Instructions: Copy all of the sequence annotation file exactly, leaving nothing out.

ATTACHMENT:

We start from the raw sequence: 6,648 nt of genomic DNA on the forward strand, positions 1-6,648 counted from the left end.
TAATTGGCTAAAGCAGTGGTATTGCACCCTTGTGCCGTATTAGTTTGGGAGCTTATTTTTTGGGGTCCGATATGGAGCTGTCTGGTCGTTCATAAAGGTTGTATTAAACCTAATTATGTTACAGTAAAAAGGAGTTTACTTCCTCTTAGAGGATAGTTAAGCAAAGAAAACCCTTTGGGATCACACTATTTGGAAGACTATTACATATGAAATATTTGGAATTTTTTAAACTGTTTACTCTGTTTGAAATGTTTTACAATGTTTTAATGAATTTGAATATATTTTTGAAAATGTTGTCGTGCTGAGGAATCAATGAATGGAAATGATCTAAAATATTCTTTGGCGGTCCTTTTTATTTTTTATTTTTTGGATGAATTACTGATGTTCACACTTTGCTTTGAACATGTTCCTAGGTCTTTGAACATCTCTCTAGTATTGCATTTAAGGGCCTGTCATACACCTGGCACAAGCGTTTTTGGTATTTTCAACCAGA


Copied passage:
We start from the raw sequence: 6,648 nt of genomic DNA on the forward strand, positions 1-6,648 counted from the left end.
TAATTGGCTAAAGCAGTGGTATTGCACCCTTGTGCCGTATTAGTTTGGGAGCTTATTTTTTGGGGTCCGATATGGAGCTGTCTGGTCGTTCATAAAGGTTGTATTAAACCTAATTATGTTACAGTAAAAAGGAGTTTACTTCCTCTTAGAGGATAGTTAAGCAAAGAAAACCCTTTGGGATCACACTATTTGGAAGACTATTACATATGAAATATTTGGAATTTTTTAAACTGTTTACTCTGTTTGAAATGTTTTACAATGTTTTAATGAATTTGAATATATTTTTGAAAATGTTGTCGTGCTGAGGAATCAATGAATGGAAATGATCTAAAATATTCTTTGGCGGTCCTTTTTATTTTTTATTTTTTGGATGAATTACTGATGTTCACACTTTGCTTTGAACATGTTCCTAGGTCTTTGAACATCTCTCTAGTATTGCATTTAAGGGCCTGTCATACACCTGGCACAAGCGTTTTTGGTATTTTCAACCAGA